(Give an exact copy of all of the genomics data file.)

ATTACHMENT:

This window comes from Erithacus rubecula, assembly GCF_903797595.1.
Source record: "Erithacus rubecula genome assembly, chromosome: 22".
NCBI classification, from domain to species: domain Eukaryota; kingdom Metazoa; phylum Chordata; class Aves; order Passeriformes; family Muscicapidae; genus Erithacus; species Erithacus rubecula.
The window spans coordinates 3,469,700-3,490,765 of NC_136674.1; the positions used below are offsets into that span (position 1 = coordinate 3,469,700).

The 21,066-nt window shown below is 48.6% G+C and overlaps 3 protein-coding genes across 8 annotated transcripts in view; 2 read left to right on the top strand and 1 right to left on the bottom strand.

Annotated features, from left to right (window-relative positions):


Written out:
This window comes from Erithacus rubecula, assembly GCF_903797595.1.
Source record: "Erithacus rubecula genome assembly, chromosome: 22".
NCBI classification, from domain to species: domain Eukaryota; kingdom Metazoa; phylum Chordata; class Aves; order Passeriformes; family Muscicapidae; genus Erithacus; species Erithacus rubecula.
The window spans coordinates 3,469,700-3,490,765 of NC_136674.1; the positions used below are offsets into that span (position 1 = coordinate 3,469,700).

The 21,066-nt window shown below is 48.6% G+C and overlaps 3 protein-coding genes across 8 annotated transcripts in view; 2 read left to right on the top strand and 1 right to left on the bottom strand.

Annotated features, from left to right (window-relative positions):